The stage was set. Japanese music, Minimalist music, soundscapes, nostalgia, 80s. These streams of music wouldn’t take long to combine themselves into a genre I already wrote about before: Vaporwave. I will not repeat myself here, but the track リサフランク420 / 現代のコンピュー would be the first contact I had with this enigmatic genre. Driven by some tracks that were more mainstream, like Trevor Something’s cover of ‘Enjoy the Silence’, the walls closed in on me and I started my journey into the most absurd music on the planet. What followed has been an experiment already lasting since 2016 up until now. Ambient music, that combines minimalism with soundscapes; Japanese CityPop, that combines the 80s with nostalgia in a Japanese setting; and Mallsoft, which is music made for malls of the 90s, played as an echo of the past. In conjunction with this, Jazz became a nice alternative to listen to, but this too fuelled the flame of the absurd. ‘Watermelon Man’ by Herbie Hancock, would be the basis for experimental 70s Japanese Ambient Funk. Yes, it spiralled out of control.
All this accumulates into what my friends have labelled ‘Fish Music’. It’s the collective name for my music taste. The name came about after I found ‘Watering a Flower’ by Haruomi Hosono, from a 1984 cassette. It’s an album that played in the Muji store in Tokyo in that year. The simple sounds, the little bell that plays as a rhythm. I love it. As I tried to explain it to my friends, I told them about a fish: ‘[this is] the music that plays when you make eye contact with the creepy little dried fish at the grocery store. You wonder what he was like in life, who is family was, what his goals and aspirations were and he probably wonders the same about you. You don’t speak the same language but you both share 14 minutes of longing, loneliness and happiness bottled into one emotion until the store security drags you outside into the rain with tears streaming down your face. You’re left soaking wet in the warm rain and alone, only to find out that you in fact are that little dried fish remembering what water once felt like. It is bliss and you wish to be nowhere else but here in this moment alone.’ I guess it was only fair people laughed in my face when I tried to explain this strange feeling.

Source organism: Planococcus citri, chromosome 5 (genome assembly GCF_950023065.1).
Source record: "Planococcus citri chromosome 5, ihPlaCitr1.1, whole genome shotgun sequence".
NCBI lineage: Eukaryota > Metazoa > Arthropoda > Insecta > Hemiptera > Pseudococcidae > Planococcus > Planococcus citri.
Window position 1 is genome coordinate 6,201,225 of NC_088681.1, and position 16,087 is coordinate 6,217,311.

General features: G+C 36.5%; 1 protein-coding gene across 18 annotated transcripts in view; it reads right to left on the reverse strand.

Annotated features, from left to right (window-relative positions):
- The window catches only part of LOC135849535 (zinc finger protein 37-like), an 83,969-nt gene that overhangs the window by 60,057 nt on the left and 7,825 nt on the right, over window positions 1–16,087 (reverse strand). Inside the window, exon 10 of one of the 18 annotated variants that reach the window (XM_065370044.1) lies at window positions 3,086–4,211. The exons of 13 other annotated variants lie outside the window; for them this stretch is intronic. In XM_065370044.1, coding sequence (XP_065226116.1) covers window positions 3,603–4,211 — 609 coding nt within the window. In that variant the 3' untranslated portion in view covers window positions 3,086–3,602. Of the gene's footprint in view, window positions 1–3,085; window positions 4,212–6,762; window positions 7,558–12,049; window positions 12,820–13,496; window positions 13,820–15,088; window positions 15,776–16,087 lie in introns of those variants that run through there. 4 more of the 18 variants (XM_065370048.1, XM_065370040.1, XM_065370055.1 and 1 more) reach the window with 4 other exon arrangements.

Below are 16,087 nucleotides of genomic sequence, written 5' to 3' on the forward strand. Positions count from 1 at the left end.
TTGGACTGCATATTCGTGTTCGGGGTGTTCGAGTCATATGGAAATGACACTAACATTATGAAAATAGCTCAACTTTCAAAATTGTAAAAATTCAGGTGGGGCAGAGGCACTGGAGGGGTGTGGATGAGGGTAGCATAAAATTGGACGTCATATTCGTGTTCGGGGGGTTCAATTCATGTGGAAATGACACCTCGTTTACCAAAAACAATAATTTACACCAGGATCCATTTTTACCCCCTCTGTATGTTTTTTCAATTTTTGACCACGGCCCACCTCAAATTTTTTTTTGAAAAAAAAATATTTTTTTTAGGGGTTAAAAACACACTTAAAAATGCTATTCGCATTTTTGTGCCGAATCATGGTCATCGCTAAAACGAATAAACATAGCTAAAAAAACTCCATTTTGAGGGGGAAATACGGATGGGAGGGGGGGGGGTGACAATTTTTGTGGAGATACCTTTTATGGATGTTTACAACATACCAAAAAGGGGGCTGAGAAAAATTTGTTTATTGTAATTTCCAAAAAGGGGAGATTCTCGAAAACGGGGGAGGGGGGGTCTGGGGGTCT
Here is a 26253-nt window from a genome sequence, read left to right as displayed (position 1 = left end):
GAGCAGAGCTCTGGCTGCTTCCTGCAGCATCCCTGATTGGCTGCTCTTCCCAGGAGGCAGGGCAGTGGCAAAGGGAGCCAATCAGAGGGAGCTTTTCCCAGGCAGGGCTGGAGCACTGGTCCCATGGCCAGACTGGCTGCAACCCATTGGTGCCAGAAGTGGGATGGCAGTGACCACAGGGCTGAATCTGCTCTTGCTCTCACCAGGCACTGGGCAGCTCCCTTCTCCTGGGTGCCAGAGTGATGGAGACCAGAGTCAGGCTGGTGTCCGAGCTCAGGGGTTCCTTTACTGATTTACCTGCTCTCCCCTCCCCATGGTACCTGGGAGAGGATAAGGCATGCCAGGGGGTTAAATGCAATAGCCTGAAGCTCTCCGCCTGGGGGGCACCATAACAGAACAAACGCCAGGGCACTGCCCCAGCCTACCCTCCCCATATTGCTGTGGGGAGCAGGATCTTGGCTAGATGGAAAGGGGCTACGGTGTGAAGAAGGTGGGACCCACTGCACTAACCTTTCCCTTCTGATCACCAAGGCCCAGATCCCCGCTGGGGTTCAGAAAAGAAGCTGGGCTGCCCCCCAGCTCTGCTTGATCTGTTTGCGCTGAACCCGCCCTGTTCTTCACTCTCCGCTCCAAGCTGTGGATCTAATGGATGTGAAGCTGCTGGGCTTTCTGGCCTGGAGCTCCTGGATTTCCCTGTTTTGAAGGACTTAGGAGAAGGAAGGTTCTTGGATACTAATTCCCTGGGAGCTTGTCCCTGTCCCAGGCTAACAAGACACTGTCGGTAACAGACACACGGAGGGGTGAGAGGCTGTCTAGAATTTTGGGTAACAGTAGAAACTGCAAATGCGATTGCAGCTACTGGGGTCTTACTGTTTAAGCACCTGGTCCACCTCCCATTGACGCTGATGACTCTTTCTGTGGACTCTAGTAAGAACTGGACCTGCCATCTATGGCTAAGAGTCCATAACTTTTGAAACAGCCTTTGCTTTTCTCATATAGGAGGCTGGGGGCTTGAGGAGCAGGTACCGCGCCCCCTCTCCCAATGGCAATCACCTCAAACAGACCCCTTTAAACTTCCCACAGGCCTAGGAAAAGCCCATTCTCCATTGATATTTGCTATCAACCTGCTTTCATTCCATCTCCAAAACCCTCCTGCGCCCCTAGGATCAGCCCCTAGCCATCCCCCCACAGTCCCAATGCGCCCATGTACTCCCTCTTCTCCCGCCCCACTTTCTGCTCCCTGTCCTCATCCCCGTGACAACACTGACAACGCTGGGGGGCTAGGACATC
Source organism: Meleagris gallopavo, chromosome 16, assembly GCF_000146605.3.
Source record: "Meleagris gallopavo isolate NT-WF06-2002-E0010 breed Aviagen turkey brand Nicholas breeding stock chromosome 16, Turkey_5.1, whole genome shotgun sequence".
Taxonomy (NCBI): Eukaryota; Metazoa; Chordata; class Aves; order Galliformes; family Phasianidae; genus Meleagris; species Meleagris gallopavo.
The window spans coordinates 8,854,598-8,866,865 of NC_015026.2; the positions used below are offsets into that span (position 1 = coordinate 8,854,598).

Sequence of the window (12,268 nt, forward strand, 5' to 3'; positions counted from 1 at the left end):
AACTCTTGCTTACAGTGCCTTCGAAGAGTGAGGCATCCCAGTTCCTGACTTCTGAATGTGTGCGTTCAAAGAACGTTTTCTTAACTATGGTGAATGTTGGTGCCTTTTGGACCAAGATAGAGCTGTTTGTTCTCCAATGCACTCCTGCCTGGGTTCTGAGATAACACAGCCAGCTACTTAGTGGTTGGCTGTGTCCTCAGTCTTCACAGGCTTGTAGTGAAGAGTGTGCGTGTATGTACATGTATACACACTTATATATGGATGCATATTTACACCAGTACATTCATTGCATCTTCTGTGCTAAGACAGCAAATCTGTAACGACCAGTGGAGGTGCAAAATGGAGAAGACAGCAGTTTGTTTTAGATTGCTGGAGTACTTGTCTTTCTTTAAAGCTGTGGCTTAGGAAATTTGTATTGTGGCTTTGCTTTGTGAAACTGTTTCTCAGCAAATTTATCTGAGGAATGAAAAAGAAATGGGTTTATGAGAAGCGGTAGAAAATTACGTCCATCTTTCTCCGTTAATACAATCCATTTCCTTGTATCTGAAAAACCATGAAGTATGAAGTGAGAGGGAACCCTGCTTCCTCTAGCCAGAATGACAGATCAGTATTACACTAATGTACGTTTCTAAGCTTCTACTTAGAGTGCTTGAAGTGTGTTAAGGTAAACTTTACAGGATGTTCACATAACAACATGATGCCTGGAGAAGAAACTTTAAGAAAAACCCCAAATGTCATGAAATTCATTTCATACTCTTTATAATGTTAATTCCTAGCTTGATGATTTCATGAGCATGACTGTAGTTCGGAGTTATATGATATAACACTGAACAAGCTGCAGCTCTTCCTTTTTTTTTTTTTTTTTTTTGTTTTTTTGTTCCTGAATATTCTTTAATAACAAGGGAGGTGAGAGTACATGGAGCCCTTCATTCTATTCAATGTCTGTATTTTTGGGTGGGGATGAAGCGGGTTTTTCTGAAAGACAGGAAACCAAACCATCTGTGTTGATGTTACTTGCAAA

With this explanation I guess I sealed the deal that all I listen to is called ‘Fish Music’. I guess it’s only fair. What’s life without a touch of absurdity after all? I wonder what 9-year-old me would think of my music taste today. I wonder if he would also see the little fish in the grocery story. I wonder. After all, this musical journey is not complete yet, as I keep on finding new, obscure music to add to my collection. And I wouldn’t want it any other way. Perhaps you also became interested now. If you did, let’s go on this journey together, shall we?
Image 1 retrieved from: https://williambasinski.bandcamp.com/album/the-disintegration-loops Image 2 retrieved from: https://i.redd.it/pmytzocelrdz.png